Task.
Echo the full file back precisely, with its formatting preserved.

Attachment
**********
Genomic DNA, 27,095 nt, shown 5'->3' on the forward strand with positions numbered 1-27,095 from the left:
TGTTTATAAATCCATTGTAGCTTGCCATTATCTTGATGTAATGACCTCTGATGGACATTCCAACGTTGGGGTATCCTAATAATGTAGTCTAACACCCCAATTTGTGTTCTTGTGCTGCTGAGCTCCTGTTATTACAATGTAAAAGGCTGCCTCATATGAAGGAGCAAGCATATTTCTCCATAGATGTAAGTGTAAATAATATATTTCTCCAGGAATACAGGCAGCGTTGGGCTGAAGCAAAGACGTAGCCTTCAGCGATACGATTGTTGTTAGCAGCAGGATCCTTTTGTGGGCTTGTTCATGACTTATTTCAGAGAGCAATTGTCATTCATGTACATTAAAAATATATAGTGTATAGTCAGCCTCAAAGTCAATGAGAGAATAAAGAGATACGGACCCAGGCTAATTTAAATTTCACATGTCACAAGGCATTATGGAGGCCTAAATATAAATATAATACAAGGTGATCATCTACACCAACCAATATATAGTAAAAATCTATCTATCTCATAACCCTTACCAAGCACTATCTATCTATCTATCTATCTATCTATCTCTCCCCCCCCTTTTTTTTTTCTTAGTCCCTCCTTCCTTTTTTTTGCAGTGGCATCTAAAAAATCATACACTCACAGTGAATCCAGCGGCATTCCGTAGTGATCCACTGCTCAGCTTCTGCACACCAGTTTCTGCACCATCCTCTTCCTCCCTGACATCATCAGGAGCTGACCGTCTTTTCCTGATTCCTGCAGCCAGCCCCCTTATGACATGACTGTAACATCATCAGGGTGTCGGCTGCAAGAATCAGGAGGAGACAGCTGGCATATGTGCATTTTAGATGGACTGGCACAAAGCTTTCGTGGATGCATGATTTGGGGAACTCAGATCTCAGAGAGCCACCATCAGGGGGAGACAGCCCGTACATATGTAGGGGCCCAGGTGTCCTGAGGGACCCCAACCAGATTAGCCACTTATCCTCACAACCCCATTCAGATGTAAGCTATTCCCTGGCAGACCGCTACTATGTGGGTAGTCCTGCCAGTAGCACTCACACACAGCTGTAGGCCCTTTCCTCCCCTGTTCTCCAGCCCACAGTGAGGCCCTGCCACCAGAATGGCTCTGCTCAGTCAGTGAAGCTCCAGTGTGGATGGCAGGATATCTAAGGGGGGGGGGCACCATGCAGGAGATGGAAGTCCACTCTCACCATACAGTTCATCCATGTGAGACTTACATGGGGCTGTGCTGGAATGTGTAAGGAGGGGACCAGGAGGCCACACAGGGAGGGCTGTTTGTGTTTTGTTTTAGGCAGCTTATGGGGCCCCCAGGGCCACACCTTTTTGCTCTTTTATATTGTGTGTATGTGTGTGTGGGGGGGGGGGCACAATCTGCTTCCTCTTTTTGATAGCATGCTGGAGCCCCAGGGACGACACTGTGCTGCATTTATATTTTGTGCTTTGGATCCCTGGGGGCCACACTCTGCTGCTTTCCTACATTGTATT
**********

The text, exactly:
Genomic DNA, 27,095 nt, shown 5'->3' on the forward strand with positions numbered 1-27,095 from the left:
TGTTTATAAATCCATTGTAGCTTGCCATTATCTTGATGTAATGACCTCTGATGGACATTCCAACGTTGGGGTATCCTAATAATGTAGTCTAACACCCCAATTTGTGTTCTTGTGCTGCTGAGCTCCTGTTATTACAATGTAAAAGGCTGCCTCATATGAAGGAGCAAGCATATTTCTCCATAGATGTAAGTGTAAATAATATATTTCTCCAGGAATACAGGCAGCGTTGGGCTGAAGCAAAGACGTAGCCTTCAGCGATACGATTGTTGTTAGCAGCAGGATCCTTTTGTGGGCTTGTTCATGACTTATTTCAGAGAGCAATTGTCATTCATGTACATTAAAAATATATAGTGTATAGTCAGCCTCAAAGTCAATGAGAGAATAAAGAGATACGGACCCAGGCTAATTTAAATTTCACATGTCACAAGGCATTATGGAGGCCTAAATATAAATATAATACAAGGTGATCATCTACACCAACCAATATATAGTAAAAATCTATCTATCTCATAACCCTTACCAAGCACTATCTATCTATCTATCTATCTATCTATCTCTCCCCCCCCTTTTTTTTTTCTTAGTCCCTCCTTCCTTTTTTTTGCAGTGGCATCTAAAAAATCATACACTCACAGTGAATCCAGCGGCATTCCGTAGTGATCCACTGCTCAGCTTCTGCACACCAGTTTCTGCACCATCCTCTTCCTCCCTGACATCATCAGGAGCTGACCGTCTTTTCCTGATTCCTGCAGCCAGCCCCCTTATGACATGACTGTAACATCATCAGGGTGTCGGCTGCAAGAATCAGGAGGAGACAGCTGGCATATGTGCATTTTAGATGGACTGGCACAAAGCTTTCGTGGATGCATGATTTGGGGAACTCAGATCTCAGAGAGCCACCATCAGGGGGAGACAGCCCGTACATATGTAGGGGCCCAGGTGTCCTGAGGGACCCCAACCAGATTAGCCACTTATCCTCACAACCCCATTCAGATGTAAGCTATTCCCTGGCAGACCGCTACTATGTGGGTAGTCCTGCCAGTAGCACTCACACACAGCTGTAGGCCCTTTCCTCCCCTGTTCTCCAGCCCACAGTGAGGCCCTGCCACCAGAATGGCTCTGCTCAGTCAGTGAAGCTCCAGTGTGGATGGCAGGATATCTAAGGGGGGGGGGCACCATGCAGGAGATGGAAGTCCACTCTCACCATACAGTTCATCCATGTGAGACTTACATGGGGCTGTGCTGGAATGTGTAAGGAGGGGACCAGGAGGCCACACAGGGAGGGCTGTTTGTGTTTTGTTTTAGGCAGCTTATGGGGCCCCCAGGGCCACACCTTTTTGCTCTTTTATATTGTGTGTATGTGTGTGTGGGGGGGGGGGCACAATCTGCTTCCTCTTTTTGATAGCATGCTGGAGCCCCAGGGACGACACTGTGCTGCATTTATATTTTGTGCTTTGGATCCCTGGGGGCCACACTCTGCTGCTTTCCTACATTGTATT